The teaching methods are various and participatory. They take into account different learning needs and styles to ensure wide participation. You will be given tools to develop your confidence to interpret the and use law in social work practice in order to safeguard and protect People with Lived Experience. Your understanding of case law will be tested in this module.

The lectures and case studies in the seminars are guided by real life situations as reflected in practice in case law and as described in serious case reviews.

You will have the experience of observing live courts in action and take part in mock court activities (with the presentence of a judge and visiting lawyers). These activities serve to build on existing knowledge of the law and this will further expand your understanding of legislation and law in practice.

An ethical approach to applying the law runs through the whole course. You will learn about the legal system as a way of ensuring social justice, and you will learn how and why a rules-based order based on the European Convention of Human Rights informs all social work practice.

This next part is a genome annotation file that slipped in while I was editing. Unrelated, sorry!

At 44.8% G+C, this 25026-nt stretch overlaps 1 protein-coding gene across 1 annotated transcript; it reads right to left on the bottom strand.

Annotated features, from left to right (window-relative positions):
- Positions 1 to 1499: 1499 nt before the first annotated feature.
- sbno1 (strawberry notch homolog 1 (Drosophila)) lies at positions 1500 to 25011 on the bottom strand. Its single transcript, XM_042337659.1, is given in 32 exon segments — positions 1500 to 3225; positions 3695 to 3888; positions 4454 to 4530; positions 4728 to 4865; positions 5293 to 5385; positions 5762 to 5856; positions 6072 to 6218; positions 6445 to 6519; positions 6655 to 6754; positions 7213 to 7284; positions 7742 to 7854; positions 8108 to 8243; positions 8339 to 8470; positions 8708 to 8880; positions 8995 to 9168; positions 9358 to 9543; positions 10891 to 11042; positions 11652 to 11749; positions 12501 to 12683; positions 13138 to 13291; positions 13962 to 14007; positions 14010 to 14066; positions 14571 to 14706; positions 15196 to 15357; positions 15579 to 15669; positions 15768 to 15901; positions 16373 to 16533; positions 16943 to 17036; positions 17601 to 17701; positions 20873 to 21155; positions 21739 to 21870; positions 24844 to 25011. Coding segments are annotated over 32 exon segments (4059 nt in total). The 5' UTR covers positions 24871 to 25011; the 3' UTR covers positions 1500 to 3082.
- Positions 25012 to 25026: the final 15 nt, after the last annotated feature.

You will have the opportunity to make the connection with anti- discriminatory and anti-Oppressive practice and Equality of Opportunity. You will increase your understanding of the impact of past and present colonial approaches within the law and how a rights-based approach to law facilitates decolonisation in law and practice. The teaching group are experienced Practitioners and Academic staff representing diverse ethnicities, genders, sexualities, and cultures.

The aims of the module are that you will:

  1. learn how the English Courts and legal system works, and how to find your way through legislation, statutory instruments, codes of practice and case law.
  2. become familiar with key professional milestones, such as serious incident reports and professional guidance.
  3. have the opportunity to examine and explore laws related to anti- discriminatory practice, human rights and social justice in relation to current legislation, policy and practice guidance.
  4. have direct live experiences of courts in action, the use of real-life cases and the examination and explorations of serious case reviews.
  5. critically analyse the role of multi-agency working together in protecting children and adults, this will include housing law, and opportunities to explore safeguarding in practice for children and adults.
  6. critically reflect on the professional role with an emphasis on evaluating and managing risk, the importance of accountability, understanding thresholds and the application of professional judgement.